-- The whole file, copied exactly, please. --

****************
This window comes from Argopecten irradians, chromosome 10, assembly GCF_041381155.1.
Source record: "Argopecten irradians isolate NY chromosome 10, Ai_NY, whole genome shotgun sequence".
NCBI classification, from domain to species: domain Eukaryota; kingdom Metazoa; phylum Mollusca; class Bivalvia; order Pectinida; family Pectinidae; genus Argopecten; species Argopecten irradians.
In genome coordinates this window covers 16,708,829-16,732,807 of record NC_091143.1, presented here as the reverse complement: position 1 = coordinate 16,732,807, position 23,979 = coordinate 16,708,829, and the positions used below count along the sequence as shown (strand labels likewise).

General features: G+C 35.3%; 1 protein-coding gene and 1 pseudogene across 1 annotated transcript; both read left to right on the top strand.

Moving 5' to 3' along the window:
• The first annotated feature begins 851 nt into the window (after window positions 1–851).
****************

This window comes from Argopecten irradians, chromosome 10, assembly GCF_041381155.1.
Source record: "Argopecten irradians isolate NY chromosome 10, Ai_NY, whole genome shotgun sequence".
NCBI classification, from domain to species: domain Eukaryota; kingdom Metazoa; phylum Mollusca; class Bivalvia; order Pectinida; family Pectinidae; genus Argopecten; species Argopecten irradians.
In genome coordinates this window covers 16,708,829-16,732,807 of record NC_091143.1, presented here as the reverse complement: position 1 = coordinate 16,732,807, position 23,979 = coordinate 16,708,829, and the positions used below count along the sequence as shown (strand labels likewise).

General features: G+C 35.3%; 1 protein-coding gene and 1 pseudogene across 1 annotated transcript; both read left to right on the top strand.

Moving 5' to 3' along the window:
• The first annotated feature begins 851 nt into the window (after window positions 1–851).